- brown, red, or pink blotches inside the nose, mouth, or eyelids or under/on the skin;
- sores of the anus, mouth, or genitals;
- diarrhea which lasts for more than seven days;
- prolonged swelling of the lymph glands in the groin, armpits, or neck;
- unexplained and extreme tiredness;
- profuse night sweats.
Each tablet contains 25 mg tenofovir alafenamide, 50 mg bictegravir, and 200 mg emtricitabine.
This medicine is a complete one-pill, a once-daily drug regimen that can be taken without or with food. Therefore, the usual recommended dose for an adult is 1 tablet once per day.
Side Effects And Precautions of Biktarvy
Because this medicine is usually administered in combination regimens, it is hard to determine the exact side effects which are associated with a specific drug within that class. Nevertheless, the most common side effects may include:
Rare side effects may include:
- changes in liver tests;
- abnormal dreams;
- spinning sensation (vertigo);
- allergic reactions;
- changes in the immune system;
- changes in body fat.
Before you take this medicine, tell your doctor if you:
- have any other medical conditions;
- have had liver problems, like – hepatitis B or C infection;
- have kidney disease;
- have ever had an allergic reaction to any type of medicine.
Since there are no conclusive clinical studies about the safe use of this medicine during pregnancy or whether it will harm the unborn baby, tell your doctor if you are pregnant or plan to get pregnant before using this drug. Also, do not breastfeed if you take this medicine because if you have HIV-1, the risk of passing HIV-1 to your baby is very high. Talk with your doctor about the best method to feed your baby.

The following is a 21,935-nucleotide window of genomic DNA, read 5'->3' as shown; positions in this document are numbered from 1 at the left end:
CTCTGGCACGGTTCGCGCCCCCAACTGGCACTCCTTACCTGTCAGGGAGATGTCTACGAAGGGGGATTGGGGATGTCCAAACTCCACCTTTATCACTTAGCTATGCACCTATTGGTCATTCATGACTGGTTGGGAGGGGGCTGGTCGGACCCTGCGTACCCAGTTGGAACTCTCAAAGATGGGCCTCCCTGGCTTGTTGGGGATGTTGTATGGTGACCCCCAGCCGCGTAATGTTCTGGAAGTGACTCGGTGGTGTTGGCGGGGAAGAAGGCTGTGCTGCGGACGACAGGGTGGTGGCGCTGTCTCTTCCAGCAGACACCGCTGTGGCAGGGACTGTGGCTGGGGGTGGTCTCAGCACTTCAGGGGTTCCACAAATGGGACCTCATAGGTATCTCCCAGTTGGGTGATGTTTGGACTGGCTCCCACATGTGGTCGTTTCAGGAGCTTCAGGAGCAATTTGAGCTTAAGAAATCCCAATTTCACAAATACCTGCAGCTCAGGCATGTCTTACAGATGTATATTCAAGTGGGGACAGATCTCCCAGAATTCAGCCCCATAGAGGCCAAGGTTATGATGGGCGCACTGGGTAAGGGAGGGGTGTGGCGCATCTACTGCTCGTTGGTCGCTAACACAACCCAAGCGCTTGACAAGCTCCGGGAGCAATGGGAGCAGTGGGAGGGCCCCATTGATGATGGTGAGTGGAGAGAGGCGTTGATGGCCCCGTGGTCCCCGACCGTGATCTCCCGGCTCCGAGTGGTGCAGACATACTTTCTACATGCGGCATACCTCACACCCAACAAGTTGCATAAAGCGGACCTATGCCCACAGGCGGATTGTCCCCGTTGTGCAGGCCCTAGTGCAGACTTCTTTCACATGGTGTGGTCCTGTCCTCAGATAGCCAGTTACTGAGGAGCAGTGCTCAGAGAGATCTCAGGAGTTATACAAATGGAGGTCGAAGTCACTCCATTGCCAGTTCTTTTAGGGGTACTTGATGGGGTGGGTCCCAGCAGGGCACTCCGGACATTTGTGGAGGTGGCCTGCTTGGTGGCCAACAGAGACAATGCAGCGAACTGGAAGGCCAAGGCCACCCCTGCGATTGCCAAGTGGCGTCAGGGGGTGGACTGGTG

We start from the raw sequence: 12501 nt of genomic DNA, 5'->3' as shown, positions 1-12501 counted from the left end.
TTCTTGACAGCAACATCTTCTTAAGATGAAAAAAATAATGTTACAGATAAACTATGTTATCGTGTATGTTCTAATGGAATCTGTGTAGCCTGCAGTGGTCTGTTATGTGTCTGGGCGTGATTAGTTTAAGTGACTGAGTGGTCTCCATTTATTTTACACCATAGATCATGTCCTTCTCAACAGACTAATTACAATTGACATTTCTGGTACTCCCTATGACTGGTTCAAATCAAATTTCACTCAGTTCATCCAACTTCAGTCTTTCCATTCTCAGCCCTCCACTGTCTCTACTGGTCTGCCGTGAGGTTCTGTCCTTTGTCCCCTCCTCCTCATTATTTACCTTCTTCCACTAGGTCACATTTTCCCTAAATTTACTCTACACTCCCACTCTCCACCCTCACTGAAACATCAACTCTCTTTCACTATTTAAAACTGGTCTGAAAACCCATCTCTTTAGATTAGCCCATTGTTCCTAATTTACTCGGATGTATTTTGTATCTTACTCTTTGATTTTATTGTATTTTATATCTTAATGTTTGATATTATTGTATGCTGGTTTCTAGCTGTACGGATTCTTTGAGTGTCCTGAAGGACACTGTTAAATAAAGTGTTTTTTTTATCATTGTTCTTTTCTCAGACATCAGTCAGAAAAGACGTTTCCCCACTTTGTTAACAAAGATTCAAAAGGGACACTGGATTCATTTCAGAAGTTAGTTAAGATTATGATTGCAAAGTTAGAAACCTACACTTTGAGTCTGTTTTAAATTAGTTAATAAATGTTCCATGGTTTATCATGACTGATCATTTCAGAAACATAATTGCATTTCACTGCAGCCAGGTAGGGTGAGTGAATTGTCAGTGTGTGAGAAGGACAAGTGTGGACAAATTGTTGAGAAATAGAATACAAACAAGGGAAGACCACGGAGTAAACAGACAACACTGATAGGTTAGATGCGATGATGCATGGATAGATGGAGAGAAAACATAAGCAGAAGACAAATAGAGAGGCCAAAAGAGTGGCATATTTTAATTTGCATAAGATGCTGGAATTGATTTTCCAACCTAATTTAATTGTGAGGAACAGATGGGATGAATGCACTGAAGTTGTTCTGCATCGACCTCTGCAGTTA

Combining any type of medicine with alcohol can be dangerous to your health since alcohol can increase the risk of side effects and can interfere with some medicines, making them less effective.
If you experience an overdose, call your local poison center, which can be reached directly by calling the national toll-free Poison Help hotline (1-800-222-1222), or your local emergency number.
This medicine may negatively interact with other drugs, including:
- ulcer medicine sucralfate (Carafate);
- rifampin, an antibiotic used to treat a few types of bacterial infections, like – leprosy, tuberculosis, and Legionnaire’s disease;
- oral diabetes medication which contains metformin (the first-
line drug for the treatment of type 2 diabetes mellitus);
- atazanavir, an antiretroviral drug that is used to treat and prevent HIV/AIDS. Other HIV or AIDS medicines, like – etravirine, efavirenz, nevirapine, or fosamprenavir/ritonavir;
- buffered medicine;
- laxatives or antacids which contain magnesium, calcium, or aluminum, like – Di-Gel Maalox, Amphojel, Mylanta, Milk of Magnesia, Rolaids, Pepcid Complete, Tums, or Rulox;
- St. John’s wort;
- supplements that contain calcium or iron;
- seizure medication, including – oxcarbazepine, carbamazepine, phenytoin, and phenobarbital.